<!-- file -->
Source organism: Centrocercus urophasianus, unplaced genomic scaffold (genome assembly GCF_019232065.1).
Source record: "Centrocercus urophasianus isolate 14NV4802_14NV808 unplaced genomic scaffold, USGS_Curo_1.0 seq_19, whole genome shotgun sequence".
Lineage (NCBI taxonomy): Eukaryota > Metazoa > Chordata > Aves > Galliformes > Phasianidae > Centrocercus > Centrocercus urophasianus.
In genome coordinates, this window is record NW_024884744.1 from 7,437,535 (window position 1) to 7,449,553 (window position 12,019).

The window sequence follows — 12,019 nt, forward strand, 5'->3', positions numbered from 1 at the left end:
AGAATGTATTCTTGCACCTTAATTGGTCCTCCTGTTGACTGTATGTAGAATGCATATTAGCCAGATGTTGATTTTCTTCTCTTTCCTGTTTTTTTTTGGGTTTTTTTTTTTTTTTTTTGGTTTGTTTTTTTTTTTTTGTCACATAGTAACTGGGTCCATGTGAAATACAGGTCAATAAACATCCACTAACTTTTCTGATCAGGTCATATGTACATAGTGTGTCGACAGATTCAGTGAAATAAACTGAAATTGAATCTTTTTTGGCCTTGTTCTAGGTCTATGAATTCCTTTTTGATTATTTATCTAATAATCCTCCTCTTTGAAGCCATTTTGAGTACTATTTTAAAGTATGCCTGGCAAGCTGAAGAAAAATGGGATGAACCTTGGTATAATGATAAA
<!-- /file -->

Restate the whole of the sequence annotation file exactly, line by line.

Source organism: Centrocercus urophasianus, unplaced genomic scaffold (genome assembly GCF_019232065.1).
Source record: "Centrocercus urophasianus isolate 14NV4802_14NV808 unplaced genomic scaffold, USGS_Curo_1.0 seq_19, whole genome shotgun sequence".
Lineage (NCBI taxonomy): Eukaryota > Metazoa > Chordata > Aves > Galliformes > Phasianidae > Centrocercus > Centrocercus urophasianus.
In genome coordinates, this window is record NW_024884744.1 from 7,437,535 (window position 1) to 7,449,553 (window position 12,019).

The window sequence follows — 12,019 nt, forward strand, 5'->3', positions numbered from 1 at the left end:
AGAATGTATTCTTGCACCTTAATTGGTCCTCCTGTTGACTGTATGTAGAATGCATATTAGCCAGATGTTGATTTTCTTCTCTTTCCTGTTTTTTTTTGGGTTTTTTTTTTTTTTTTTTGGTTTGTTTTTTTTTTTTTGTCACATAGTAACTGGGTCCATGTGAAATACAGGTCAATAAACATCCACTAACTTTTCTGATCAGGTCATATGTACATAGTGTGTCGACAGATTCAGTGAAATAAACTGAAATTGAATCTTTTTTGGCCTTGTTCTAGGTCTATGAATTCCTTTTTGATTATTTATCTAATAATCCTCCTCTTTGAAGCCATTTTGAGTACTATTTTAAAGTATGCCTGGCAAGCTGAAGAAAAATGGGATGAACCTTGGTATAATGATAAA